Synopsis by Hal Erickson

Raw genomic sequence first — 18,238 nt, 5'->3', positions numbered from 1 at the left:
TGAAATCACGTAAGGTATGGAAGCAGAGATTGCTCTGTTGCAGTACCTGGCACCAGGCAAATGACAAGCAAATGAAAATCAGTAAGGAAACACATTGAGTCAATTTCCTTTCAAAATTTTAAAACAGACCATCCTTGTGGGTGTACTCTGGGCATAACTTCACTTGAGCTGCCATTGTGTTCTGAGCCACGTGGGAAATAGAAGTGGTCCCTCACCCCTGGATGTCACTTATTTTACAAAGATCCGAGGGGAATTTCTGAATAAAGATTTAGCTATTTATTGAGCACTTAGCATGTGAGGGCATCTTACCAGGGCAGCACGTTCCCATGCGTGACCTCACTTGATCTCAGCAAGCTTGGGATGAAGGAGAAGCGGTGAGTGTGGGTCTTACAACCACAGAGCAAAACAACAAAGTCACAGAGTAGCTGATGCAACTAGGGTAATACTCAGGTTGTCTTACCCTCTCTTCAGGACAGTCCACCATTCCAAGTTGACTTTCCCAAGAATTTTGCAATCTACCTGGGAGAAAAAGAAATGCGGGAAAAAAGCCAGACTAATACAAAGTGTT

One of Hollywood's most distinguished directors, John Huston is profiled in this no-holds-barred documentary. Discounting the hokey framing device of host Robert Mitchum wandering through an attic full of Huston memorabilia, this two-hour plus film is a remarkable chronicle of a remarkable man. We follow Huston's vagabond younger days, first as travelling companion to his equally colorful actor father Walter Huston, then as one of Hollywood's premiere hell-raisers. Huston worked as a screenwriter in the 1930s before getting his first chance to direct with The Maltese Falcon (1941). During World War II, Huston turned out a "propaganda" film titled Let There Be Light, which was so devastating in its depiction of shell-shock that the government ordered that it be removed from distribution. After the war, Huston directed such masterworks as Treasure of the Sierra Madre, Asphalt Jungle, Moulin Rouge and Moby Dick, as well as a few debacles (notably the benighted Red Badge of Courage). He also tilted with the infamous House UnAmerican Activities Committee. Declared washed up on several occasions, Huston kept bouncing back, even into the 1980s with such films as Under the Volcano and Prizzi's Honor. Included are interviews with such Huston associates as Paul Newman, Lauren Bacall, Arthur Miller, Michael Caine, Oswald Morris and Burgess Meredith, as well his former wife Evelyn Keyes and his actress daughter Anjelica Huston, with home-movie clips of the director at work and play. Nowhere is John Huston's try-anything-once lifestyle treated as admirable; still, it does seem like he had a hell of a good time. John Huston: The Man, the Movies, the Maverick was produced for Cable TV by Turner Entertainment.